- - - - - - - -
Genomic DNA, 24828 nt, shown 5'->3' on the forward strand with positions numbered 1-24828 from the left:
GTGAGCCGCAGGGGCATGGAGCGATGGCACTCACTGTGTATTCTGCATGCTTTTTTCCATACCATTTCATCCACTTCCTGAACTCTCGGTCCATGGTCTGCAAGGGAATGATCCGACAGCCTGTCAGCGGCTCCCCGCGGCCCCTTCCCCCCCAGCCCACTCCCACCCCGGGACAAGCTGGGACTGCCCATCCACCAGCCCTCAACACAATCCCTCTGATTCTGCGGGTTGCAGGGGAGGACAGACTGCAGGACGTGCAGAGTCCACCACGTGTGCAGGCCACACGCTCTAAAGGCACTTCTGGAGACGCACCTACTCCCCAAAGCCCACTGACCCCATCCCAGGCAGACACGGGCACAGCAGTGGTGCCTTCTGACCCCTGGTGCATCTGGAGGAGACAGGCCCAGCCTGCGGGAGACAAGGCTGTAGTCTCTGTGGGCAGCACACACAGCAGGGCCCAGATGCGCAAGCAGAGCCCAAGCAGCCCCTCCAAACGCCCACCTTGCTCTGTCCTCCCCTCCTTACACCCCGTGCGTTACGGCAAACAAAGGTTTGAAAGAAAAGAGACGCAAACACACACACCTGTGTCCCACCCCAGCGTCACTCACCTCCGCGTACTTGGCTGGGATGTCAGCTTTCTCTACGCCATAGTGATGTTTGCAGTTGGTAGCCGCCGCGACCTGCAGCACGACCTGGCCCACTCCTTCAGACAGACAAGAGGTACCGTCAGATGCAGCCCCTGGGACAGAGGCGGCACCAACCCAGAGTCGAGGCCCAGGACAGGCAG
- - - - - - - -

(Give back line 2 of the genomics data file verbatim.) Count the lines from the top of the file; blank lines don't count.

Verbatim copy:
GTGAGCCGCAGGGGCATGGAGCGATGGCACTCACTGTGTATTCTGCATGCTTTTTTCCATACCATTTCATCCACTTCCTGAACTCTCGGTCCATGGTCTGCAAGGGAATGATCCGACAGCCTGTCAGCGGCTCCCCGCGGCCCCTTCCCCCCCAGCCCACTCCCACCCCGGGACAAGCTGGGACTGCCCATCCACCAGCCCTCAACACAATCCCTCTGATTCTGCGGGTTGCAGGGGAGGACAGACTGCAGGACGTGCAGAGTCCACCACGTGTGCAGGCCACACGCTCTAAAGGCACTTCTGGAGACGCACCTACTCCCCAAAGCCCACTGACCCCATCCCAGGCAGACACGGGCACAGCAGTGGTGCCTTCTGACCCCTGGTGCATCTGGAGGAGACAGGCCCAGCCTGCGGGAGACAAGGCTGTAGTCTCTGTGGGCAGCACACACAGCAGGGCCCAGATGCGCAAGCAGAGCCCAAGCAGCCCCTCCAAACGCCCACCTTGCTCTGTCCTCCCCTCCTTACACCCCGTGCGTTACGGCAAACAAAGGTTTGAAAGAAAAGAGACGCAAACACACACACCTGTGTCCCACCCCAGCGTCACTCACCTCCGCGTACTTGGCTGGGATGTCAGCTTTCTCTACGCCATAGTGATGTTTGCAGTTGGTAGCCGCCGCGACCTGCAGCACGACCTGGCCCACTCCTTCAGACAGACAAGAGGTACCGTCAGATGCAGCCCCTGGGACAGAGGCGGCACCAACCCAGAGTCGAGGCCCAGGACAGGCAG